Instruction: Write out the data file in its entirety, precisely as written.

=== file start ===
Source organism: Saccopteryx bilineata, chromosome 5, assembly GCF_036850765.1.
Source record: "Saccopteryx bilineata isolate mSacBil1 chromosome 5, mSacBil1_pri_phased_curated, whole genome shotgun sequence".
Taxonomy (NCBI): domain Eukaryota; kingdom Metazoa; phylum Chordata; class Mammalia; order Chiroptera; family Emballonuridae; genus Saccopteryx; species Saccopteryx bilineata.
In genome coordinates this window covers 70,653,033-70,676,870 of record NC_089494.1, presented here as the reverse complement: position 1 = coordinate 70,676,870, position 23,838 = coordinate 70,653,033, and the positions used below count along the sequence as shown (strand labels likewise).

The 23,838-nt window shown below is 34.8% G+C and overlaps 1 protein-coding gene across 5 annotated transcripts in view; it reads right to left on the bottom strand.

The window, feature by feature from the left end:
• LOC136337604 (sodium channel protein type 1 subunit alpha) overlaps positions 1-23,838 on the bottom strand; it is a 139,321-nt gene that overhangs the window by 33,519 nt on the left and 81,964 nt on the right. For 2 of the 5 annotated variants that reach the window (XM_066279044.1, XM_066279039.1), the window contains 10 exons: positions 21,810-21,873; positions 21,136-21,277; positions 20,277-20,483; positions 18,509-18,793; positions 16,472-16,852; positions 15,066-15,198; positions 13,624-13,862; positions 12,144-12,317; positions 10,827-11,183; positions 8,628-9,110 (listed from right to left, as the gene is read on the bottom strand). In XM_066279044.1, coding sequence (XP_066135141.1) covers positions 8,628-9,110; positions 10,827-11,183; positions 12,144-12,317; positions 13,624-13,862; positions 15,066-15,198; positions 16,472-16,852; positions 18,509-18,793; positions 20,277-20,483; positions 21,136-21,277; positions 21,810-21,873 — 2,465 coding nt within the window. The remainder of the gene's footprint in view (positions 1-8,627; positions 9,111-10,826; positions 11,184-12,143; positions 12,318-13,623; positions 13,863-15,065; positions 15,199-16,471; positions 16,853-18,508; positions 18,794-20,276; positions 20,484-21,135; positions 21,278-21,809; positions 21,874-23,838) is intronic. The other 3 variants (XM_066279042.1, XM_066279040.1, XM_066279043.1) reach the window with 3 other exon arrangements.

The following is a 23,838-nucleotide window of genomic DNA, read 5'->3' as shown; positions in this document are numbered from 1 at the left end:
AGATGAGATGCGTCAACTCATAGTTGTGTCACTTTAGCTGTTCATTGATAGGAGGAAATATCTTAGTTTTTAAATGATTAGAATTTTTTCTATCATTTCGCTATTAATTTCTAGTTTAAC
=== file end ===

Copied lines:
Source organism: Saccopteryx bilineata, chromosome 5, assembly GCF_036850765.1.
Source record: "Saccopteryx bilineata isolate mSacBil1 chromosome 5, mSacBil1_pri_phased_curated, whole genome shotgun sequence".
Taxonomy (NCBI): domain Eukaryota; kingdom Metazoa; phylum Chordata; class Mammalia; order Chiroptera; family Emballonuridae; genus Saccopteryx; species Saccopteryx bilineata.
In genome coordinates this window covers 70,653,033-70,676,870 of record NC_089494.1, presented here as the reverse complement: position 1 = coordinate 70,676,870, position 23,838 = coordinate 70,653,033, and the positions used below count along the sequence as shown (strand labels likewise).

The 23,838-nt window shown below is 34.8% G+C and overlaps 1 protein-coding gene across 5 annotated transcripts in view; it reads right to left on the bottom strand.

The window, feature by feature from the left end:
• LOC136337604 (sodium channel protein type 1 subunit alpha) overlaps positions 1-23,838 on the bottom strand; it is a 139,321-nt gene that overhangs the window by 33,519 nt on the left and 81,964 nt on the right. For 2 of the 5 annotated variants that reach the window (XM_066279044.1, XM_066279039.1), the window contains 10 exons: positions 21,810-21,873; positions 21,136-21,277; positions 20,277-20,483; positions 18,509-18,793; positions 16,472-16,852; positions 15,066-15,198; positions 13,624-13,862; positions 12,144-12,317; positions 10,827-11,183; positions 8,628-9,110 (listed from right to left, as the gene is read on the bottom strand). In XM_066279044.1, coding sequence (XP_066135141.1) covers positions 8,628-9,110; positions 10,827-11,183; positions 12,144-12,317; positions 13,624-13,862; positions 15,066-15,198; positions 16,472-16,852; positions 18,509-18,793; positions 20,277-20,483; positions 21,136-21,277; positions 21,810-21,873 — 2,465 coding nt within the window. The remainder of the gene's footprint in view (positions 1-8,627; positions 9,111-10,826; positions 11,184-12,143; positions 12,318-13,623; positions 13,863-15,065; positions 15,199-16,471; positions 16,853-18,508; positions 18,794-20,276; positions 20,484-21,135; positions 21,278-21,809; positions 21,874-23,838) is intronic. The other 3 variants (XM_066279042.1, XM_066279040.1, XM_066279043.1) reach the window with 3 other exon arrangements.

The following is a 23,838-nucleotide window of genomic DNA, read 5'->3' as shown; positions in this document are numbered from 1 at the left end:
AGATGAGATGCGTCAACTCATAGTTGTGTCACTTTAGCTGTTCATTGATAGGAGGAAATATCTTAGTTTTTAAATGATTAGAATTTTTTCTATCATTTCGCTATTAATTTCTAGTTTAAC